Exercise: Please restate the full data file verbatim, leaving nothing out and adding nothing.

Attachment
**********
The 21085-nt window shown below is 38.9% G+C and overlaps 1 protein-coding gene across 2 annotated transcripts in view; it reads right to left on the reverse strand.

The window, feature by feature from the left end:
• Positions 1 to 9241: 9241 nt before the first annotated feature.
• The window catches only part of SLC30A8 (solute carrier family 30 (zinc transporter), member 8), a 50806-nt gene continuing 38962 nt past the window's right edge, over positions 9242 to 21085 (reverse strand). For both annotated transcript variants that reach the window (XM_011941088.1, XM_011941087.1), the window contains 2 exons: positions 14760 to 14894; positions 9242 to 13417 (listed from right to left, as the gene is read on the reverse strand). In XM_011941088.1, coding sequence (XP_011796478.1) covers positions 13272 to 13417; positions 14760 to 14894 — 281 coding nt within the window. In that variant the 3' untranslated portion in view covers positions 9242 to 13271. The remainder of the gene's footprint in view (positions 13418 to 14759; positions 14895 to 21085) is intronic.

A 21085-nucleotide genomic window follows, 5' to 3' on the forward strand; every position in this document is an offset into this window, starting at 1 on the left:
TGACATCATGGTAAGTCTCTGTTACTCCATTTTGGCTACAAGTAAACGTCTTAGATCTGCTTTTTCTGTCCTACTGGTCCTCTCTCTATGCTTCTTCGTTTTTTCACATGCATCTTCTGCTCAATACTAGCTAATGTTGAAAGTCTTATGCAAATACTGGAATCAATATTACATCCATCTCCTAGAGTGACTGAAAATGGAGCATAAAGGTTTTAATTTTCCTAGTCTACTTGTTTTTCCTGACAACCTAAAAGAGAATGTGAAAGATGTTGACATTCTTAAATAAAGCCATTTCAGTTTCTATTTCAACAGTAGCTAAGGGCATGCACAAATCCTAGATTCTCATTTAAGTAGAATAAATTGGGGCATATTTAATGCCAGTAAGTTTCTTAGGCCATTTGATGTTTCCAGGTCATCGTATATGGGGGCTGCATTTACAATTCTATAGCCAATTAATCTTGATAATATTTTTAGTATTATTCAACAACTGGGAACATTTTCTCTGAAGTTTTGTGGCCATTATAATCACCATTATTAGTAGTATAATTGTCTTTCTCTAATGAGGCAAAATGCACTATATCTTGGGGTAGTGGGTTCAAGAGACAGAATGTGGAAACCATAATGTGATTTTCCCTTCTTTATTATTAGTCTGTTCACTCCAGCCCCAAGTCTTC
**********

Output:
The 21085-nt window shown below is 38.9% G+C and overlaps 1 protein-coding gene across 2 annotated transcripts in view; it reads right to left on the reverse strand.

The window, feature by feature from the left end:
• Positions 1 to 9241: 9241 nt before the first annotated feature.
• The window catches only part of SLC30A8 (solute carrier family 30 (zinc transporter), member 8), a 50806-nt gene continuing 38962 nt past the window's right edge, over positions 9242 to 21085 (reverse strand). For both annotated transcript variants that reach the window (XM_011941088.1, XM_011941087.1), the window contains 2 exons: positions 14760 to 14894; positions 9242 to 13417 (listed from right to left, as the gene is read on the reverse strand). In XM_011941088.1, coding sequence (XP_011796478.1) covers positions 13272 to 13417; positions 14760 to 14894 — 281 coding nt within the window. In that variant the 3' untranslated portion in view covers positions 9242 to 13271. The remainder of the gene's footprint in view (positions 13418 to 14759; positions 14895 to 21085) is intronic.

A 21085-nucleotide genomic window follows, 5' to 3' on the forward strand; every position in this document is an offset into this window, starting at 1 on the left:
TGACATCATGGTAAGTCTCTGTTACTCCATTTTGGCTACAAGTAAACGTCTTAGATCTGCTTTTTCTGTCCTACTGGTCCTCTCTCTATGCTTCTTCGTTTTTTCACATGCATCTTCTGCTCAATACTAGCTAATGTTGAAAGTCTTATGCAAATACTGGAATCAATATTACATCCATCTCCTAGAGTGACTGAAAATGGAGCATAAAGGTTTTAATTTTCCTAGTCTACTTGTTTTTCCTGACAACCTAAAAGAGAATGTGAAAGATGTTGACATTCTTAAATAAAGCCATTTCAGTTTCTATTTCAACAGTAGCTAAGGGCATGCACAAATCCTAGATTCTCATTTAAGTAGAATAAATTGGGGCATATTTAATGCCAGTAAGTTTCTTAGGCCATTTGATGTTTCCAGGTCATCGTATATGGGGGCTGCATTTACAATTCTATAGCCAATTAATCTTGATAATATTTTTAGTATTATTCAACAACTGGGAACATTTTCTCTGAAGTTTTGTGGCCATTATAATCACCATTATTAGTAGTATAATTGTCTTTCTCTAATGAGGCAAAATGCACTATATCTTGGGGTAGTGGGTTCAAGAGACAGAATGTGGAAACCATAATGTGATTTTCCCTTCTTTATTATTAGTCTGTTCACTCCAGCCCCAAGTCTTC